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This article was published in November 2012. The information may be out of date. Please check our epilepsy information or our site A-Z.

Missing tablets contribute to epilepsy death

14 Nov 2012

An inquest into the death of Sunderland resident Karen MacIntyre in April 2012 found that she died from SUDEP (sudden unexpected death in epilepsy). Evidence from her family doctor, Dr Majella Soumakiyan, highlighted that Karen had not taken her epilepsy medicine regularly.

Woman's hand with prescription medicationThe doctor had sent a letter to Karen after discovering that prescriptions had not been issued regularly for Karen’s lamotrigine tablets. Dr Soumakiyan found that Karen’s record showed she was having problems with her medicine but she hadn’t attended a follow-up meeting with her previous doctor. When Dr Soumakiyan became Karen’s doctor she invited her in for a review, but Karen hadn’t responded.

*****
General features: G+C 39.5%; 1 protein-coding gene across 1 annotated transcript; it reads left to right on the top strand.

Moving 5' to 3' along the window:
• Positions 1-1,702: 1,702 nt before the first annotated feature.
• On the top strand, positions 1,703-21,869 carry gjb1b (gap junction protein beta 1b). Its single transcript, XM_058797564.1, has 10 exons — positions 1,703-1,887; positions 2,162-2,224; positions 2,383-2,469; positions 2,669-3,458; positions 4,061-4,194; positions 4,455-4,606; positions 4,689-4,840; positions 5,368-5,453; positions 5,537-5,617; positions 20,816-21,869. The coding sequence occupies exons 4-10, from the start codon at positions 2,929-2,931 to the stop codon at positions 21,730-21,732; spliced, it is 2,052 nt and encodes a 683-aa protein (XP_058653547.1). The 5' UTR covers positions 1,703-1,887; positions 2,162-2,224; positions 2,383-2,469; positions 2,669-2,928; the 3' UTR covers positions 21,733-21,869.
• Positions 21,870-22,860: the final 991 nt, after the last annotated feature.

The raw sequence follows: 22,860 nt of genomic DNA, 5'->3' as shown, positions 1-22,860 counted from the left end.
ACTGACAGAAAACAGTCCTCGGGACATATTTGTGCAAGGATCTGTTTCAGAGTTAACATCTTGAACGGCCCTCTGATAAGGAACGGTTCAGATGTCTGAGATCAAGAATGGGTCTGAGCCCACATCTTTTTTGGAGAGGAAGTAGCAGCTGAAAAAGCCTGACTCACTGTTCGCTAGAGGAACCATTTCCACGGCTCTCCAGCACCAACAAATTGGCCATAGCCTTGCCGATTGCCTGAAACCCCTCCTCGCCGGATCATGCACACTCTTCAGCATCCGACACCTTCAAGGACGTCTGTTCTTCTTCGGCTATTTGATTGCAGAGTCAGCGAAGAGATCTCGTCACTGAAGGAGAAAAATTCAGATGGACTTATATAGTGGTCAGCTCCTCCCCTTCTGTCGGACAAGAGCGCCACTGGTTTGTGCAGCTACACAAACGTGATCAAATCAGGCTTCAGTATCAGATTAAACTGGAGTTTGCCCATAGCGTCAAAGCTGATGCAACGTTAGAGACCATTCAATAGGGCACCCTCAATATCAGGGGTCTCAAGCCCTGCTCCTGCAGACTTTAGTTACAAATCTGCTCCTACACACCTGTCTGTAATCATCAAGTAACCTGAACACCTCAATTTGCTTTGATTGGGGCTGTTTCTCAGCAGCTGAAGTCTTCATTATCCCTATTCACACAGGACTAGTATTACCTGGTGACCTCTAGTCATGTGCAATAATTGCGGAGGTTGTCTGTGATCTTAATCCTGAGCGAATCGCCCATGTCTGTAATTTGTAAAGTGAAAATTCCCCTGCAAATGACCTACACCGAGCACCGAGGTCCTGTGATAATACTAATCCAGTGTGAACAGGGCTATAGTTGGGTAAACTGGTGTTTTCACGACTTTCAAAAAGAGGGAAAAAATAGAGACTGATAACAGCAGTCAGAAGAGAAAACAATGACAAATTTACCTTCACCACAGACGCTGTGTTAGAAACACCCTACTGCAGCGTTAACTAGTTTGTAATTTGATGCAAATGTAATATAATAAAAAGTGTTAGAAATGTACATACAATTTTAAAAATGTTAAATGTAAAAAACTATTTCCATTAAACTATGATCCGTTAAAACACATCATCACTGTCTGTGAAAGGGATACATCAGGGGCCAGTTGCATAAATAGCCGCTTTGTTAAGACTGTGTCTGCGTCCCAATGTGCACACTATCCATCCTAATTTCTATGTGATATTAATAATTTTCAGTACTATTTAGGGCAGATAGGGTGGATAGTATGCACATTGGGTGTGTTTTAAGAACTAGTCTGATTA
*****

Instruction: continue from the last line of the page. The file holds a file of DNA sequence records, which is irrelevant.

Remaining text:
Karen’s brother John told the coroner that he didn’t think his sister understood the risks of not taking her medicine. Both Karen and her partner had learning disabilities. Coronor Derek Winter was told that the levels of lamotrigine in Karen’s bloodstream were very low. The police had not found any of the medicine in Karen’s flat.

Doctors try to stress that people with epilepsy need to take their medicines regularly to achieve the best levels of seizure control. However, this care highlights the importance of working with people with learning disabilities to make sure they understand how to use medicines and their risks.

A verdict of death by natural causes was recorded.

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